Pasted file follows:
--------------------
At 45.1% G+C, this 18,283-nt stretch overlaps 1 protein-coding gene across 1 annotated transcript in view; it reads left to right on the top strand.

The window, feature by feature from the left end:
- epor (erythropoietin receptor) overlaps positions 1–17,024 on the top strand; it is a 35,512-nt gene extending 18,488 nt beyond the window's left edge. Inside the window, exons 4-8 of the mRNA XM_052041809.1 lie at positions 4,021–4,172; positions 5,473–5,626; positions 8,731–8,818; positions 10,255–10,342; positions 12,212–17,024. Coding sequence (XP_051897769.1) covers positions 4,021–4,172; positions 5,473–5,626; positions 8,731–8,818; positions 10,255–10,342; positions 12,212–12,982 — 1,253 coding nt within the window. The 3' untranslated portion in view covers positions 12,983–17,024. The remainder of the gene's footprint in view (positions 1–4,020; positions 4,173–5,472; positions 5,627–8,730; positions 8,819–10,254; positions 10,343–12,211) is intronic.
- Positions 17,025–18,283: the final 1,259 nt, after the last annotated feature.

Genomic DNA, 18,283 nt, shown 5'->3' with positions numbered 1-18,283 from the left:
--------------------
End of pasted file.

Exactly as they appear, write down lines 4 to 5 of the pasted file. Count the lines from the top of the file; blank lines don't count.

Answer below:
- Positions 17,025–18,283: the final 1,259 nt, after the last annotated feature.

Genomic DNA, 18,283 nt, shown 5'->3' with positions numbered 1-18,283 from the left: